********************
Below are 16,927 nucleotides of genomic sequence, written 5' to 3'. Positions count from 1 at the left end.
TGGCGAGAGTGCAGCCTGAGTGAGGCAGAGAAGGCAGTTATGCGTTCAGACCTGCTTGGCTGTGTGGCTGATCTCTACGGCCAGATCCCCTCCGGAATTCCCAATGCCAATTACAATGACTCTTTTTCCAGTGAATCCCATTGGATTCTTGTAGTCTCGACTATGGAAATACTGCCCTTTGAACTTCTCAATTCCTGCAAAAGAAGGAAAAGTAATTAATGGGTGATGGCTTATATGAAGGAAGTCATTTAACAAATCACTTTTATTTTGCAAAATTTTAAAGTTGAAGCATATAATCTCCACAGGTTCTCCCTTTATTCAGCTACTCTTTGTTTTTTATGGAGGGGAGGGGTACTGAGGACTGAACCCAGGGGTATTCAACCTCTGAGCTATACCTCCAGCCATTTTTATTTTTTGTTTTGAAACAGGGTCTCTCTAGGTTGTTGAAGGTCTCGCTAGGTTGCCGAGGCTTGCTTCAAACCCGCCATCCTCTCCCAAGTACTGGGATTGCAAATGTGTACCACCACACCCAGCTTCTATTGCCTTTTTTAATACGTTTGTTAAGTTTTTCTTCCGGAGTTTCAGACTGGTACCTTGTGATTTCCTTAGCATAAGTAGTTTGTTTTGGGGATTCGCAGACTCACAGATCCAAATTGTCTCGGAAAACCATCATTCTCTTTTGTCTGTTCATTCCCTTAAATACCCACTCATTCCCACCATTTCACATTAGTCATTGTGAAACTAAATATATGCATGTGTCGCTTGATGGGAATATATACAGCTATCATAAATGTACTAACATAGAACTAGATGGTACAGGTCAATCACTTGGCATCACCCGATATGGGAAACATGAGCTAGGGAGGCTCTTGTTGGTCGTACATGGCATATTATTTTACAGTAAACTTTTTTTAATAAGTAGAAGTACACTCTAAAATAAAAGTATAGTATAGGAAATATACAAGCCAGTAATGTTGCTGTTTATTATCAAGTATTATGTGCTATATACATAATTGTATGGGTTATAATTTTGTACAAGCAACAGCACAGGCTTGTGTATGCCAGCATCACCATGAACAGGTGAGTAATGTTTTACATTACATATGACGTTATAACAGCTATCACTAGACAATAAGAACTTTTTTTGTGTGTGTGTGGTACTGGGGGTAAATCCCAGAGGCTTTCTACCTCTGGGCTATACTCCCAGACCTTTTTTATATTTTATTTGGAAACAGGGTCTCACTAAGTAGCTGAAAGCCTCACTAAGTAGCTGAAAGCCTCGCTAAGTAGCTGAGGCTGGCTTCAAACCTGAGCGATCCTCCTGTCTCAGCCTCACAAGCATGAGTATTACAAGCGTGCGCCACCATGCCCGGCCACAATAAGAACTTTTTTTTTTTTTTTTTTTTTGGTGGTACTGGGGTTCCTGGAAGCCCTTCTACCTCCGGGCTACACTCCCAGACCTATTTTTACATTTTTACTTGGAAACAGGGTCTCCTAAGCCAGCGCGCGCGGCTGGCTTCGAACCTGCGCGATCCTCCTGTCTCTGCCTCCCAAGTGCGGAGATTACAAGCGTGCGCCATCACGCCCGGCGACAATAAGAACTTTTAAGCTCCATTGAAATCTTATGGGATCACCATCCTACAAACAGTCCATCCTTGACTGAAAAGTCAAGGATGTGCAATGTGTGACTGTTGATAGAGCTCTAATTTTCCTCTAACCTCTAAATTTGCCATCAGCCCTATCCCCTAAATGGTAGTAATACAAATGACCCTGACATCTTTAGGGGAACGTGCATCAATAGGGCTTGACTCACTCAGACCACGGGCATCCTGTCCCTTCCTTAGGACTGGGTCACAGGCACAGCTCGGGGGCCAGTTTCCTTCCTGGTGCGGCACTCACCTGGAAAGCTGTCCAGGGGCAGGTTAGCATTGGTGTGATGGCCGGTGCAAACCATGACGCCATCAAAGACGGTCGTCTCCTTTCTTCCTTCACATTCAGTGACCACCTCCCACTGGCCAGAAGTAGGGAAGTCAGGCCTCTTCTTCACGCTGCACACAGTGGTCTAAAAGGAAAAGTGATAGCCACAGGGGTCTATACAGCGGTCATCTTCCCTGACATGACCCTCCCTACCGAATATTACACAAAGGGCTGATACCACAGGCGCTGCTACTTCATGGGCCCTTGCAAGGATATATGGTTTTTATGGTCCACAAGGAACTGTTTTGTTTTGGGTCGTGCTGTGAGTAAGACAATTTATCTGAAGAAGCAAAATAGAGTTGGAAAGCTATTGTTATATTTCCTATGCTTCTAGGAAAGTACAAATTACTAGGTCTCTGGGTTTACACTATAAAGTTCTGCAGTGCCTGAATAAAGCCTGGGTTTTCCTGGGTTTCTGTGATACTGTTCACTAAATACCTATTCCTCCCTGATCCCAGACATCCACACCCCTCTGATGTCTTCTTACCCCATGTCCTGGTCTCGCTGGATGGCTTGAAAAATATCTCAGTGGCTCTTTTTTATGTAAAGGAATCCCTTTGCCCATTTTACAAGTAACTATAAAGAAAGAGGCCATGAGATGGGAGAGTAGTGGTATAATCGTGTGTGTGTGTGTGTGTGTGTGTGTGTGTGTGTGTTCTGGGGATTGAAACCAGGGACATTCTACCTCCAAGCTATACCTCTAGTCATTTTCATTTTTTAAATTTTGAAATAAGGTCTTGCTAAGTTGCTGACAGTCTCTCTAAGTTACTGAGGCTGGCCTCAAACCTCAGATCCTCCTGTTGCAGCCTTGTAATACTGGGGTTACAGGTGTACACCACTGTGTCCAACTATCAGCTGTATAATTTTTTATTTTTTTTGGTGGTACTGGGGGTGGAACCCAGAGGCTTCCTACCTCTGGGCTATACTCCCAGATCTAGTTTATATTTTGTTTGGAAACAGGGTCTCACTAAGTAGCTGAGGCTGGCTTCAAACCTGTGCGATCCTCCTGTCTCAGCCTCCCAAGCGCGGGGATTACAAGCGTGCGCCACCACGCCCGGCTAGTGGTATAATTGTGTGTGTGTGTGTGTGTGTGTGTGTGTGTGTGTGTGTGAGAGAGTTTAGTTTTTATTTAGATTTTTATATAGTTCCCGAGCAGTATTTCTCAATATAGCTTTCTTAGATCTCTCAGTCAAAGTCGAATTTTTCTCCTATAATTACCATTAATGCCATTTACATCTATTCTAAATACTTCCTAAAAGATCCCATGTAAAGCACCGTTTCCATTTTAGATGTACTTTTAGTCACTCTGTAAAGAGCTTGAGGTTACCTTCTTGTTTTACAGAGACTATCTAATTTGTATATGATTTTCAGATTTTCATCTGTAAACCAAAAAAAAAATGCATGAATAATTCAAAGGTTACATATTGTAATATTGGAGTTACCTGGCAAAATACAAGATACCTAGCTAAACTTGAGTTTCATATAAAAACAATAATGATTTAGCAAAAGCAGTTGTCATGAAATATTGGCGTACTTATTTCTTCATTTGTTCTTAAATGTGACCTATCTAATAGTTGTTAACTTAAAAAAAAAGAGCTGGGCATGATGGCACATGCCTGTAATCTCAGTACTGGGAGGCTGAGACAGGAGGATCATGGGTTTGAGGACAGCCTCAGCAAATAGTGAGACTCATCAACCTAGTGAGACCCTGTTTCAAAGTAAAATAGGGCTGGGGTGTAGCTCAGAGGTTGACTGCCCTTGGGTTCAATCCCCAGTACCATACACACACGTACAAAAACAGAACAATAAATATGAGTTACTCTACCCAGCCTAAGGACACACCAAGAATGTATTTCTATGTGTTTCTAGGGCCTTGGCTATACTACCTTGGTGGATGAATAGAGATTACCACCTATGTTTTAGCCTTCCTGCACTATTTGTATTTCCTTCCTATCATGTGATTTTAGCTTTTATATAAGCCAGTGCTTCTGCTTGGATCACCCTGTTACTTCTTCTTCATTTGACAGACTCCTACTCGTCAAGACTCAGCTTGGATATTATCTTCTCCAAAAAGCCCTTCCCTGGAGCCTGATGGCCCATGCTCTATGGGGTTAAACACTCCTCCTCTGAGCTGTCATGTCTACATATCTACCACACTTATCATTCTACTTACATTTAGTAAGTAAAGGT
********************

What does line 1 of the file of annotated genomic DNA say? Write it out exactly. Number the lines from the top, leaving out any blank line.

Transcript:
Below are 16,927 nucleotides of genomic sequence, written 5' to 3'. Positions count from 1 at the left end.